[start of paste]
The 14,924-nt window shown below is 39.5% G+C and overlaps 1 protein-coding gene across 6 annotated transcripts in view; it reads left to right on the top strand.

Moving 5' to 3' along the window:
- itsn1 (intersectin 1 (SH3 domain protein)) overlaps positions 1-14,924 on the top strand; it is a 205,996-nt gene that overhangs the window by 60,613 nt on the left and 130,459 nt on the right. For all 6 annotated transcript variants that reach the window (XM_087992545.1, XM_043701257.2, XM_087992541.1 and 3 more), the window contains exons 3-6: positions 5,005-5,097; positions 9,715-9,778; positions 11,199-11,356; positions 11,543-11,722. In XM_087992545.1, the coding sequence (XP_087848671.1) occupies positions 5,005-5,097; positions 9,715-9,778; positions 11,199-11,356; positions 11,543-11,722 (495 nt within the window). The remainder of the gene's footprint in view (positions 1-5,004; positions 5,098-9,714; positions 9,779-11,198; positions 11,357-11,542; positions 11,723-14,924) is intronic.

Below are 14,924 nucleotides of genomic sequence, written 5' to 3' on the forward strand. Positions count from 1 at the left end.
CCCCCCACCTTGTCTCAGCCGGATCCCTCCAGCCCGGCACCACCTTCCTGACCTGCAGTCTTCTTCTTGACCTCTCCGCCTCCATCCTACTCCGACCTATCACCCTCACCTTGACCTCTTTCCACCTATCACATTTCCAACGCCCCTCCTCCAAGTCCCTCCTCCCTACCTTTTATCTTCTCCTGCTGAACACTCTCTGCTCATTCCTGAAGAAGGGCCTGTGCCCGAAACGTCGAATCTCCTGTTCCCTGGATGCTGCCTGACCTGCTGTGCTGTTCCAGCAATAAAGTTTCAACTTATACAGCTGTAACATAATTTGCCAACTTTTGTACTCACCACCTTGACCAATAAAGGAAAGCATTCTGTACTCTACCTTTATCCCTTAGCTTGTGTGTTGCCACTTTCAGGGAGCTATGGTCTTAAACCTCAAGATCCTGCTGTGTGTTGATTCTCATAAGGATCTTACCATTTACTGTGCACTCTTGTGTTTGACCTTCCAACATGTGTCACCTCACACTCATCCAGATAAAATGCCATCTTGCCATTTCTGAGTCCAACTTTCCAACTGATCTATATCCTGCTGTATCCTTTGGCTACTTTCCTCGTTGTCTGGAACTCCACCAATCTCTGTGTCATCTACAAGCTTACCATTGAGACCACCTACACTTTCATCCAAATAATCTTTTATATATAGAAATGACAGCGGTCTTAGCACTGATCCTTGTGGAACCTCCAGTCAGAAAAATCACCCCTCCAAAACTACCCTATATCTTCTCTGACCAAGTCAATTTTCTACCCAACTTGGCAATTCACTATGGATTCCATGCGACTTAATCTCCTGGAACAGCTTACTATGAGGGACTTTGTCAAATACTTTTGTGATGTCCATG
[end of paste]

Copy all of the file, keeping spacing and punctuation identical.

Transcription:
The 14,924-nt window shown below is 39.5% G+C and overlaps 1 protein-coding gene across 6 annotated transcripts in view; it reads left to right on the top strand.

Moving 5' to 3' along the window:
- itsn1 (intersectin 1 (SH3 domain protein)) overlaps positions 1-14,924 on the top strand; it is a 205,996-nt gene that overhangs the window by 60,613 nt on the left and 130,459 nt on the right. For all 6 annotated transcript variants that reach the window (XM_087992545.1, XM_043701257.2, XM_087992541.1 and 3 more), the window contains exons 3-6: positions 5,005-5,097; positions 9,715-9,778; positions 11,199-11,356; positions 11,543-11,722. In XM_087992545.1, the coding sequence (XP_087848671.1) occupies positions 5,005-5,097; positions 9,715-9,778; positions 11,199-11,356; positions 11,543-11,722 (495 nt within the window). The remainder of the gene's footprint in view (positions 1-5,004; positions 5,098-9,714; positions 9,779-11,198; positions 11,357-11,542; positions 11,723-14,924) is intronic.

Below are 14,924 nucleotides of genomic sequence, written 5' to 3' on the forward strand. Positions count from 1 at the left end.
CCCCCCACCTTGTCTCAGCCGGATCCCTCCAGCCCGGCACCACCTTCCTGACCTGCAGTCTTCTTCTTGACCTCTCCGCCTCCATCCTACTCCGACCTATCACCCTCACCTTGACCTCTTTCCACCTATCACATTTCCAACGCCCCTCCTCCAAGTCCCTCCTCCCTACCTTTTATCTTCTCCTGCTGAACACTCTCTGCTCATTCCTGAAGAAGGGCCTGTGCCCGAAACGTCGAATCTCCTGTTCCCTGGATGCTGCCTGACCTGCTGTGCTGTTCCAGCAATAAAGTTTCAACTTATACAGCTGTAACATAATTTGCCAACTTTTGTACTCACCACCTTGACCAATAAAGGAAAGCATTCTGTACTCTACCTTTATCCCTTAGCTTGTGTGTTGCCACTTTCAGGGAGCTATGGTCTTAAACCTCAAGATCCTGCTGTGTGTTGATTCTCATAAGGATCTTACCATTTACTGTGCACTCTTGTGTTTGACCTTCCAACATGTGTCACCTCACACTCATCCAGATAAAATGCCATCTTGCCATTTCTGAGTCCAACTTTCCAACTGATCTATATCCTGCTGTATCCTTTGGCTACTTTCCTCGTTGTCTGGAACTCCACCAATCTCTGTGTCATCTACAAGCTTACCATTGAGACCACCTACACTTTCATCCAAATAATCTTTTATATATAGAAATGACAGCGGTCTTAGCACTGATCCTTGTGGAACCTCCAGTCAGAAAAATCACCCCTCCAAAACTACCCTATATCTTCTCTGACCAAGTCAATTTTCTACCCAACTTGGCAATTCACTATGGATTCCATGCGACTTAATCTCCTGGAACAGCTTACTATGAGGGACTTTGTCAAATACTTTTGTGATGTCCATG